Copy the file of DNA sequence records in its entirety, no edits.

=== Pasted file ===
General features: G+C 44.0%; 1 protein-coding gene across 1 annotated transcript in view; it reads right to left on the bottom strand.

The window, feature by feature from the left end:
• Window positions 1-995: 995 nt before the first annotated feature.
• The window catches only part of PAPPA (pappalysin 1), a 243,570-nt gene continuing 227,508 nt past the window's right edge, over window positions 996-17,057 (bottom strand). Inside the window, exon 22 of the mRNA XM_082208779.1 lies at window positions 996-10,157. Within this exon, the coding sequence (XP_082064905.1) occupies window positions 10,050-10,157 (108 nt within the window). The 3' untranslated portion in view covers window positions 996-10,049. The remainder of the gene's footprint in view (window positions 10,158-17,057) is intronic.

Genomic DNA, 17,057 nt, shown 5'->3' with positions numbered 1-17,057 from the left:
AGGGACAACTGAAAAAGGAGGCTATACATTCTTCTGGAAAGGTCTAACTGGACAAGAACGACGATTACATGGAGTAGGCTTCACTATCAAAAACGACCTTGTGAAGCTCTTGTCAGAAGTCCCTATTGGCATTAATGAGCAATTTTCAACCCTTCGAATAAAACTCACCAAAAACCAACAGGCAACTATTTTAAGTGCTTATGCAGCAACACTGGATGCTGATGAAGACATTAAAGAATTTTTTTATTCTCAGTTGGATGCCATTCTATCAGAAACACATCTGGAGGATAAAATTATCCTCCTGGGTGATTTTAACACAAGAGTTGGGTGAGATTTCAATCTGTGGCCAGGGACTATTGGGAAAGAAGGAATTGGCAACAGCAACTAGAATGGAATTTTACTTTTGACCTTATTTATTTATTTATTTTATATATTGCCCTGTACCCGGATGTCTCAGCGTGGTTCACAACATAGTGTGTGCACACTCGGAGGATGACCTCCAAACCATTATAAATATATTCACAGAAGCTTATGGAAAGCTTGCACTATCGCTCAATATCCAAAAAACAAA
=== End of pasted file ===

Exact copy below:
General features: G+C 44.0%; 1 protein-coding gene across 1 annotated transcript in view; it reads right to left on the bottom strand.

The window, feature by feature from the left end:
• Window positions 1-995: 995 nt before the first annotated feature.
• The window catches only part of PAPPA (pappalysin 1), a 243,570-nt gene continuing 227,508 nt past the window's right edge, over window positions 996-17,057 (bottom strand). Inside the window, exon 22 of the mRNA XM_082208779.1 lies at window positions 996-10,157. Within this exon, the coding sequence (XP_082064905.1) occupies window positions 10,050-10,157 (108 nt within the window). The 3' untranslated portion in view covers window positions 996-10,049. The remainder of the gene's footprint in view (window positions 10,158-17,057) is intronic.

Genomic DNA, 17,057 nt, shown 5'->3' with positions numbered 1-17,057 from the left:
AGGGACAACTGAAAAAGGAGGCTATACATTCTTCTGGAAAGGTCTAACTGGACAAGAACGACGATTACATGGAGTAGGCTTCACTATCAAAAACGACCTTGTGAAGCTCTTGTCAGAAGTCCCTATTGGCATTAATGAGCAATTTTCAACCCTTCGAATAAAACTCACCAAAAACCAACAGGCAACTATTTTAAGTGCTTATGCAGCAACACTGGATGCTGATGAAGACATTAAAGAATTTTTTTATTCTCAGTTGGATGCCATTCTATCAGAAACACATCTGGAGGATAAAATTATCCTCCTGGGTGATTTTAACACAAGAGTTGGGTGAGATTTCAATCTGTGGCCAGGGACTATTGGGAAAGAAGGAATTGGCAACAGCAACTAGAATGGAATTTTACTTTTGACCTTATTTATTTATTTATTTTATATATTGCCCTGTACCCGGATGTCTCAGCGTGGTTCACAACATAGTGTGTGCACACTCGGAGGATGACCTCCAAACCATTATAAATATATTCACAGAAGCTTATGGAAAGCTTGCACTATCGCTCAATATCCAAAAAACAAA